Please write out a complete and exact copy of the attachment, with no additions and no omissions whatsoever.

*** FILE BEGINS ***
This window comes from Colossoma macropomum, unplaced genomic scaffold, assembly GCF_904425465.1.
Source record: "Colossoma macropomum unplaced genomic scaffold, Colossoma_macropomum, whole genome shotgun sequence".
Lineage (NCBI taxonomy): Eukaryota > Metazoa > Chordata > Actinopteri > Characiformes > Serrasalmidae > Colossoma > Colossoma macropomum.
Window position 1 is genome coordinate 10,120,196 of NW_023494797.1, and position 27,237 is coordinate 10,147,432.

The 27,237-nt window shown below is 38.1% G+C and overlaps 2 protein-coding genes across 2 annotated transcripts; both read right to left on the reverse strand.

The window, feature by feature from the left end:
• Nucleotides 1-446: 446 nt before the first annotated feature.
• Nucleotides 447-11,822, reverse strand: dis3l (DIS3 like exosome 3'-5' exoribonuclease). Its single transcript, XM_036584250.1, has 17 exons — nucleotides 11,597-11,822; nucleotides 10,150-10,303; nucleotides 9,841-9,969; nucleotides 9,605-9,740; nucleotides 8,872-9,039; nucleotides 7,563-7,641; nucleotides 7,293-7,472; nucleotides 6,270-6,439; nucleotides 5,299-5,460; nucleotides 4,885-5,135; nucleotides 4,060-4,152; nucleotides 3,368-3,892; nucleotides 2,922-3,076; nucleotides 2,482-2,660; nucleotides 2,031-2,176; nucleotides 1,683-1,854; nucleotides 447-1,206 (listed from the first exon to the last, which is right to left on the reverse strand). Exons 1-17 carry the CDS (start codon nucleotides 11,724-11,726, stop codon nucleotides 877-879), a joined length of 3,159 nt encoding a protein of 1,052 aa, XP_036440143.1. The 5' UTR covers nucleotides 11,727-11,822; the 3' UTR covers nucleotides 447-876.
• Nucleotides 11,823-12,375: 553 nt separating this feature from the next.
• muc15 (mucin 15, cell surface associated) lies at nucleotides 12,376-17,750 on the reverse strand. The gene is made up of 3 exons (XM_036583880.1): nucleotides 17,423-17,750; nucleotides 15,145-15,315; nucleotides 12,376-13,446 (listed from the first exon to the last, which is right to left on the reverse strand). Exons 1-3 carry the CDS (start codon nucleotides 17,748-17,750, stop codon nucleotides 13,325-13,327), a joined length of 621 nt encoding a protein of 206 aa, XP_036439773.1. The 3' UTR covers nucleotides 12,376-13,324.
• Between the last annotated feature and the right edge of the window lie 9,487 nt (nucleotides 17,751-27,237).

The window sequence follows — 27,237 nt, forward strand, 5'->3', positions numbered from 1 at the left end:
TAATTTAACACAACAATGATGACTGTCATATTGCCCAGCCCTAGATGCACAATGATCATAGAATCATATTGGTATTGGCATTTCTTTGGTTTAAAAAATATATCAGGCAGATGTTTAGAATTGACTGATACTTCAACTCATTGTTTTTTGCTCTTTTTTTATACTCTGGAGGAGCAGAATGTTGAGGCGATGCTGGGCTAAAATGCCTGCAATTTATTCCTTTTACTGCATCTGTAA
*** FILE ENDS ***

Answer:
This window comes from Colossoma macropomum, unplaced genomic scaffold, assembly GCF_904425465.1.
Source record: "Colossoma macropomum unplaced genomic scaffold, Colossoma_macropomum, whole genome shotgun sequence".
Lineage (NCBI taxonomy): Eukaryota > Metazoa > Chordata > Actinopteri > Characiformes > Serrasalmidae > Colossoma > Colossoma macropomum.
Window position 1 is genome coordinate 10,120,196 of NW_023494797.1, and position 27,237 is coordinate 10,147,432.

The 27,237-nt window shown below is 38.1% G+C and overlaps 2 protein-coding genes across 2 annotated transcripts; both read right to left on the reverse strand.

The window, feature by feature from the left end:
• Nucleotides 1-446: 446 nt before the first annotated feature.
• Nucleotides 447-11,822, reverse strand: dis3l (DIS3 like exosome 3'-5' exoribonuclease). Its single transcript, XM_036584250.1, has 17 exons — nucleotides 11,597-11,822; nucleotides 10,150-10,303; nucleotides 9,841-9,969; nucleotides 9,605-9,740; nucleotides 8,872-9,039; nucleotides 7,563-7,641; nucleotides 7,293-7,472; nucleotides 6,270-6,439; nucleotides 5,299-5,460; nucleotides 4,885-5,135; nucleotides 4,060-4,152; nucleotides 3,368-3,892; nucleotides 2,922-3,076; nucleotides 2,482-2,660; nucleotides 2,031-2,176; nucleotides 1,683-1,854; nucleotides 447-1,206 (listed from the first exon to the last, which is right to left on the reverse strand). Exons 1-17 carry the CDS (start codon nucleotides 11,724-11,726, stop codon nucleotides 877-879), a joined length of 3,159 nt encoding a protein of 1,052 aa, XP_036440143.1. The 5' UTR covers nucleotides 11,727-11,822; the 3' UTR covers nucleotides 447-876.
• Nucleotides 11,823-12,375: 553 nt separating this feature from the next.
• muc15 (mucin 15, cell surface associated) lies at nucleotides 12,376-17,750 on the reverse strand. The gene is made up of 3 exons (XM_036583880.1): nucleotides 17,423-17,750; nucleotides 15,145-15,315; nucleotides 12,376-13,446 (listed from the first exon to the last, which is right to left on the reverse strand). Exons 1-3 carry the CDS (start codon nucleotides 17,748-17,750, stop codon nucleotides 13,325-13,327), a joined length of 621 nt encoding a protein of 206 aa, XP_036439773.1. The 3' UTR covers nucleotides 12,376-13,324.
• Between the last annotated feature and the right edge of the window lie 9,487 nt (nucleotides 17,751-27,237).

The window sequence follows — 27,237 nt, forward strand, 5'->3', positions numbered from 1 at the left end:
TAATTTAACACAACAATGATGACTGTCATATTGCCCAGCCCTAGATGCACAATGATCATAGAATCATATTGGTATTGGCATTTCTTTGGTTTAAAAAATATATCAGGCAGATGTTTAGAATTGACTGATACTTCAACTCATTGTTTTTTGCTCTTTTTTTATACTCTGGAGGAGCAGAATGTTGAGGCGATGCTGGGCTAAAATGCCTGCAATTTATTCCTTTTACTGCATCTGTAA